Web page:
Continuity in wartime behind Obama’s decision on Gates
Keeping the Defense secretary allows Obama's team to move quickly on a foreign-policy challenges.
An incoming administration rarely retains cabinet members of the outgoing administration, but President-elect Obama's apparent decision to keep Defense Secretary Robert Gates may reflect the extraordinary issues confronting the new president.
Mr. Obama is expected to announce early next week that he will keep Mr. Gates on for as long as a year, in part to maintain continuity during the first wartime transition in 40 years. Any drawbacks in keeping Gates are more than countered by the pluses, say experts.
Keeping Gates would be the best course of action, says William Fallon, who oversaw the wars in Iraq and Afghanistan until retiring as head of US Central Command this spring. Having served in top military positions during transitions of both President Bush and President Clinton, Mr. Fallon says it can take "many months" for a new administration to get up to speed.
Obama doesn't have that luxury. Thus, keeping Gates would allow his team to move quickly to address the myriad military challenges confronting the new administration.
Gates also appears willing to offer cuts to weapons programs to support Obama's stated goal to trim government spending.
"Gates would likely offer a pragmatic view and a balanced approach to demands on people, the budget, and operational priorities," Fallon says. "His current knowledge and experience would be immensely helpful in bridging the transition and the period of time when, typically, business grinds to a halt during a turnover of administrations."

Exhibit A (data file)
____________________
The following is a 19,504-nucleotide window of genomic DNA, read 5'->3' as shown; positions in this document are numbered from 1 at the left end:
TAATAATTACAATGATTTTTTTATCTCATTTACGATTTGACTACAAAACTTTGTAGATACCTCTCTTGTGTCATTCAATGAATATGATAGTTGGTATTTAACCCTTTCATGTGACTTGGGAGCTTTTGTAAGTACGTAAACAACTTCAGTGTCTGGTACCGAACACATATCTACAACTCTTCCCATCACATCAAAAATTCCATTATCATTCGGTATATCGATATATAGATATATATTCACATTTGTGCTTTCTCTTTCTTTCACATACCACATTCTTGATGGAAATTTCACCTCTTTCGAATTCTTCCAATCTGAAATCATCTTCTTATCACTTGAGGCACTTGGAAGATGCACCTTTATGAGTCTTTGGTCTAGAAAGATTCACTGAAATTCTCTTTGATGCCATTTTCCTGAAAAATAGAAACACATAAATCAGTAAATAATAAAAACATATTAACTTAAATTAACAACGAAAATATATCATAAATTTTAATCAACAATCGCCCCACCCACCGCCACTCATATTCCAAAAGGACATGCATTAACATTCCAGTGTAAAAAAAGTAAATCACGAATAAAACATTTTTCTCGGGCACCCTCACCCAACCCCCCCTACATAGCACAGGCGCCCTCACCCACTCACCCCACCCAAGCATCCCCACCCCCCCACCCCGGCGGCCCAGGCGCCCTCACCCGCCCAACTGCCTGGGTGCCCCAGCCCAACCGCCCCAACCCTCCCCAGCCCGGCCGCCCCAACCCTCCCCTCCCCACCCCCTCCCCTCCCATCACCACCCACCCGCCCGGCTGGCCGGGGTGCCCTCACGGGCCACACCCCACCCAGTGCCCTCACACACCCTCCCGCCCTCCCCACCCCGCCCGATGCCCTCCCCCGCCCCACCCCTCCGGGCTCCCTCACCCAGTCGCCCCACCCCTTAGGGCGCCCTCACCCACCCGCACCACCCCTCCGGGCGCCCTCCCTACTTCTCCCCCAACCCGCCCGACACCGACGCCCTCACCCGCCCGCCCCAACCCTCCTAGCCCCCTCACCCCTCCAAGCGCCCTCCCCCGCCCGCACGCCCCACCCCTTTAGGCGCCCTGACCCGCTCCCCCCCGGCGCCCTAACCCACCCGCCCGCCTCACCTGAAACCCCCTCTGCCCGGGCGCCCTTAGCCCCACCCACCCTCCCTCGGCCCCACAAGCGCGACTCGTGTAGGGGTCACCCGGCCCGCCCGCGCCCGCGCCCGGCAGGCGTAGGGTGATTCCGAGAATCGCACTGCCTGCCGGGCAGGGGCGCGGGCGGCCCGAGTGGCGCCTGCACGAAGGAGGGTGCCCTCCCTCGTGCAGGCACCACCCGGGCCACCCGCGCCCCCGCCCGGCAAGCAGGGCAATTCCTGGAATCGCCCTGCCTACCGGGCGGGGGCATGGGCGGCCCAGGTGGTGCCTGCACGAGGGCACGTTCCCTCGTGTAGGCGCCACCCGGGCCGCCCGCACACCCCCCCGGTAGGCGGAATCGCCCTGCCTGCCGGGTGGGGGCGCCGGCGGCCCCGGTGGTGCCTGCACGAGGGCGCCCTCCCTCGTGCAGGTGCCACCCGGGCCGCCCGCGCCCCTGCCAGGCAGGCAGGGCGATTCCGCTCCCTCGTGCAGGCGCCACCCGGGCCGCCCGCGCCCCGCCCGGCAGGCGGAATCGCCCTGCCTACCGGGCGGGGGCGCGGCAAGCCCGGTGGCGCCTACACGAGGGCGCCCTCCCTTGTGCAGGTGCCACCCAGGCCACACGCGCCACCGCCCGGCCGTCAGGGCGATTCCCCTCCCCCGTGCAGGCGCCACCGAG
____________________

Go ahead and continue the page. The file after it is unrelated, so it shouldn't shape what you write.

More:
The big question will be how many deputies and other political appointees will stay on at the Pentagon, where policy is defined as much by the personalities as anything else. Many senior officials have expressed a desire to leave. But many more are willing to stay for at least awhile, says the senior policy official at the Pentagon.
"Some folks have particular family or other needs or obligations," Eric Edelman, undersecretary of Defense for policy, said recently. "A very high percentage of people have said, without going into specific names, that if asked they would be willing to stay. I think that's very encouraging."
Mr. Edelman himself indicated he would leave come Jan. 20.
Some worry that Obama's stated position on drawdown in Iraq – that it should be achieved in 16 months – will be a problem for Gates. Gates seems to agree on the need to accelerate the drawdown of 150,000 American service members from Iraq but wants to do it on the basis of conditions on the ground. That is a surmountable problem, however. Obama can still show the American public he is reducing troops in Iraq even if it takes longer, as many in and outside of the military believe it will.
Keeping Gates signals that Obama recognizes the length of time it will take to get out of Iraq, says Michael O'Hanlon, a senior fellow at the Brookings Institution, a think tank in Washington. He says he fretted over whether Obama would adhere to his pledge to leave Iraq in 16 months but sees the choice of Gates as a sign he will take a more realistic approach.
"I don't see any downsides," says Mr. O'Hanlon. "I'm a fan of the decision."
But the military challenges confronting the new administration continue to mount. Gates will have to manage the drawdown in Iraq as well as preside over a new strategy in Afghanistan and Pakistan. The strains on the force will require a care that some believe was not given under Mr. Bush. Also, piracy along the East African coast will not dominate the new agenda but will require Gates's attention.
"We still have great powers who [are] at a crossroads, like China, like Russia," says Edelman. "We have potential nuclear powers in northeast Asia and the Middle East that could create enormous complications to the regional balances there.... We have [NATO] that has been in crisis for 50 years and now is going through the latest paroxysm."